A friend in the gym today mentioned that her mayonnaise was breaking, and I felt for her. Truly, there’s nothing like a sauce that refuses to do what you want it to – which is almost always emulsify. I suspected that the Vitamix was the culprit here, so I mentioned my tried and true mayonnaise tool: the whir-whir! (That’s how I refer to my immersion blender. I’m fun like that.)

Here’s my usual recipe. It’s based on a dozen or more ideas for mayo that I’ve read here and there: Alice Waters, Tamar Adler, even J.Kenji Lopez-Alt, Patience Grey… everyone has a basic recipe. It’s a little un-traditional with that whole egg (read: lazy.)

Mayonnaise: It’s Easier Than You Think

When you go to your fridge and you are out of Mayonnaise, fret not. Take the little cup that comes with the immersion blender. Into it, crack a whole egg, preferably very fresh and from a reputable source, and at room temperature (having the oil and the egg at the same temperature helps promote emulsion). You aren’t cooking the egg, and a farm egg tastes so much better. Add a large spoonful of Dijon, a teaspoonful of vinegar, and lemon juice – about a half lemon’s worth. I always like Sherry vinegar, but you could use cider vinegar here, or rice wine vinegar, or maybe red wine vinegar. You could be minimal here – just the mustard and lemon juice, but I like the mix of acidity. And then you pour in your oil – between 3/4 and a cup. I try to use a fairly neutral oil. You could use half olive oil if you’d like, but full olive oil tastes incredibly olive-y and limits what you can actually do with this stuff. Here is the fun part. Stick the immersion blender in and whirr. Within about 20 seconds your mayo will come together. Usually I have to stir a little bit to get it going, but I’ll just blitz until I get to a good consistency, which for me, is slightly less firm than the store-bought stuff.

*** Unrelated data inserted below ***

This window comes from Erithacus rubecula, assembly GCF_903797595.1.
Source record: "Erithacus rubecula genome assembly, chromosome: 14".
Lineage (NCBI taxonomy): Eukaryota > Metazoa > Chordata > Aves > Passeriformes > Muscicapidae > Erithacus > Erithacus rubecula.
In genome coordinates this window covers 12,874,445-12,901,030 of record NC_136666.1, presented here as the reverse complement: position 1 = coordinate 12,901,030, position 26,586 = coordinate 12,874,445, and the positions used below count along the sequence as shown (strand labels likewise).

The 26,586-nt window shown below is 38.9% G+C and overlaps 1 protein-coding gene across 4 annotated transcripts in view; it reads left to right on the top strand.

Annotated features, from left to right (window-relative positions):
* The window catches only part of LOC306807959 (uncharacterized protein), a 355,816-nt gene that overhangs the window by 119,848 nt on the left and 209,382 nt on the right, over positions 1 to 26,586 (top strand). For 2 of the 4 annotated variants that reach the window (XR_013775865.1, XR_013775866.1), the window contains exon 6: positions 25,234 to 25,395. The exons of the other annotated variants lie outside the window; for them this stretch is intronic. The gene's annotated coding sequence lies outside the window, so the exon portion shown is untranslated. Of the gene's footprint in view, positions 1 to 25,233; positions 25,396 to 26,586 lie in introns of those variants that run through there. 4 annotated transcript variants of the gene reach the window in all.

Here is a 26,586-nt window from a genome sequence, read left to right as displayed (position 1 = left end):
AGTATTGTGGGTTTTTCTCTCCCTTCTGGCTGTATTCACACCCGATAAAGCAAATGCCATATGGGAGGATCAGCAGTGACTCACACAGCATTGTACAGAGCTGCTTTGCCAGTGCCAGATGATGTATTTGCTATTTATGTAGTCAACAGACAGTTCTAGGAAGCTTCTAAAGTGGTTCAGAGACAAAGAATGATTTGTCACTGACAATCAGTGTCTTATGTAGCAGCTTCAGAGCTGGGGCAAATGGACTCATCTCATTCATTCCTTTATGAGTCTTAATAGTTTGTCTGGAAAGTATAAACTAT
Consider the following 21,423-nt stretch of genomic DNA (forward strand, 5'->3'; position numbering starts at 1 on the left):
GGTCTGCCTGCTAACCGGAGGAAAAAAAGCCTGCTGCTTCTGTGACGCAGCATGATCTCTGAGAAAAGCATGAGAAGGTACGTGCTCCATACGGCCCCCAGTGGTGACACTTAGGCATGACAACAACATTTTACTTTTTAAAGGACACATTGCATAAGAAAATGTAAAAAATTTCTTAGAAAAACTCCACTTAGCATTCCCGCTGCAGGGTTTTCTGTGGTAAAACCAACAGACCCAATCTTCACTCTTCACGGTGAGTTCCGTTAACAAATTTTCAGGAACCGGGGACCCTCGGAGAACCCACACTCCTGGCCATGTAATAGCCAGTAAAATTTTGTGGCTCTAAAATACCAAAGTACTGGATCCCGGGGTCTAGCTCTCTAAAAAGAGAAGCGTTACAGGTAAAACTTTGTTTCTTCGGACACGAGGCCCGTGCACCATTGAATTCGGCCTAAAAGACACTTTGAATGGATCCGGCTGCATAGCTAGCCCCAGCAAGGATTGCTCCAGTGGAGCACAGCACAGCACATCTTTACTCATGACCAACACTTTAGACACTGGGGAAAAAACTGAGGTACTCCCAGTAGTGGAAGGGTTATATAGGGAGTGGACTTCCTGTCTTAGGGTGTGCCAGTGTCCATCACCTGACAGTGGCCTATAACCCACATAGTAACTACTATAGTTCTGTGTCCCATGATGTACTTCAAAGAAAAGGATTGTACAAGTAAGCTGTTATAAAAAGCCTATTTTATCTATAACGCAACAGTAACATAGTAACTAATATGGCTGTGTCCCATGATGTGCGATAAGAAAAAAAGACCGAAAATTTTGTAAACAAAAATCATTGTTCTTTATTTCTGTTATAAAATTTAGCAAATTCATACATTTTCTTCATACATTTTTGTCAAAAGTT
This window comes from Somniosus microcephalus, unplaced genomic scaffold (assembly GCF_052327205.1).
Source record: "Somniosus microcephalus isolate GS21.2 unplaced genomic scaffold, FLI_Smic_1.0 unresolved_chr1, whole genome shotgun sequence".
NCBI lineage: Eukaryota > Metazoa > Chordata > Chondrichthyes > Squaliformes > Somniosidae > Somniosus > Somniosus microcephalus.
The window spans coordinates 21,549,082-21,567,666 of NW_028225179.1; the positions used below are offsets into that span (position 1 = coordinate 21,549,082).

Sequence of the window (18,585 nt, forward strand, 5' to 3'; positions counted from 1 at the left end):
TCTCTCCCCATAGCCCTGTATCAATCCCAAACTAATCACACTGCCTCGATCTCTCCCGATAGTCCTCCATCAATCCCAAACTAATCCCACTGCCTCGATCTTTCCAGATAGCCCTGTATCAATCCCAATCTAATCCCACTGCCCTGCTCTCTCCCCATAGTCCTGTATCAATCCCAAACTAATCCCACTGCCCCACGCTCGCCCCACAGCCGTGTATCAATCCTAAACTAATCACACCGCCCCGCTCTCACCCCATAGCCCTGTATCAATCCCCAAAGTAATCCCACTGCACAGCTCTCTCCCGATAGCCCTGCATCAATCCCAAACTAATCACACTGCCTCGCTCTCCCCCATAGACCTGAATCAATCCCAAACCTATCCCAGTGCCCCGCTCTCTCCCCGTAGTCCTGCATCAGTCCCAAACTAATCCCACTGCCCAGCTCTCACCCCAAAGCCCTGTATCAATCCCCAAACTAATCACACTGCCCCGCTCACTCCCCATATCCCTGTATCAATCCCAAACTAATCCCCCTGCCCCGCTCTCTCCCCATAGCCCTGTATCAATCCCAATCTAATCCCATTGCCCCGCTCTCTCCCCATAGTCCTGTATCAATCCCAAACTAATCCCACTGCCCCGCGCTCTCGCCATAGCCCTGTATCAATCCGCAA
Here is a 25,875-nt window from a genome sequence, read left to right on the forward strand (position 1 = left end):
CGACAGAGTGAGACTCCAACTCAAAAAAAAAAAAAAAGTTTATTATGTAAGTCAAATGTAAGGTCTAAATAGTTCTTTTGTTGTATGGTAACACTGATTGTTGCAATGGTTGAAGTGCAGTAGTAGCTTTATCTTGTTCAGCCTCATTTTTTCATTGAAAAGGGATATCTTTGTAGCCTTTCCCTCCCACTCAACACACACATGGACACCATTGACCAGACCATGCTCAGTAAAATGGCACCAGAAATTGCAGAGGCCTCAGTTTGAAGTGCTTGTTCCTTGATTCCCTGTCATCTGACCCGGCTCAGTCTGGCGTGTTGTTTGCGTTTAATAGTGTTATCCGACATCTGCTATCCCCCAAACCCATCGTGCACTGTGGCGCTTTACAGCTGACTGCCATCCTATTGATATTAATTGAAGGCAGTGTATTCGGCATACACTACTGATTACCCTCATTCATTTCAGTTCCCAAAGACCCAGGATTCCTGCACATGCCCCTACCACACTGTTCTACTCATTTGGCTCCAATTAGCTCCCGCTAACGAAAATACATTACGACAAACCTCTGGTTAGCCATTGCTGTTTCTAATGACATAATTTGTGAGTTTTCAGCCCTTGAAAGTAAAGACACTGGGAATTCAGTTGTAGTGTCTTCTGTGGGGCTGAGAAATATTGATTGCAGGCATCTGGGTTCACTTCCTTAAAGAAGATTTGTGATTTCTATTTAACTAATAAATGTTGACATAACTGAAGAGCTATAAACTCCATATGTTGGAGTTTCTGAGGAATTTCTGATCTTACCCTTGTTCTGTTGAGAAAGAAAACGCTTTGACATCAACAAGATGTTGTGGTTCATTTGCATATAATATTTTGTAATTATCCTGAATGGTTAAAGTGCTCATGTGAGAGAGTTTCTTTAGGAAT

Optional twists: you could add a few cloves of finely minced or crushed garlic in here and it becomes an “aioli” of sorts. Or, you could add a handful of fresh herbs, or any variety of spice to taste.

Now that you have this stuff on your hands, here are some ideas of what to do with it:

1. Slather it on sandwiches.
2. Put a little dollop on top of eggs.
3. Serve with boiled or braised meats.
4. Place a generous spoonful on a bowl of cooked vegetables.
5. Make a raw vegetable salad with it. I like this recipe for “Coronation Cauliflower“, a raw cauliflower salad.
6. Make some home made coleslaw.
7. Slather it on grilled chicken.
8. Make seafood salad with crab, avocado, and a squeeze of lemon.

Or eat with a spoon, by itself, every time you open the fridge. Don’t be ashamed.

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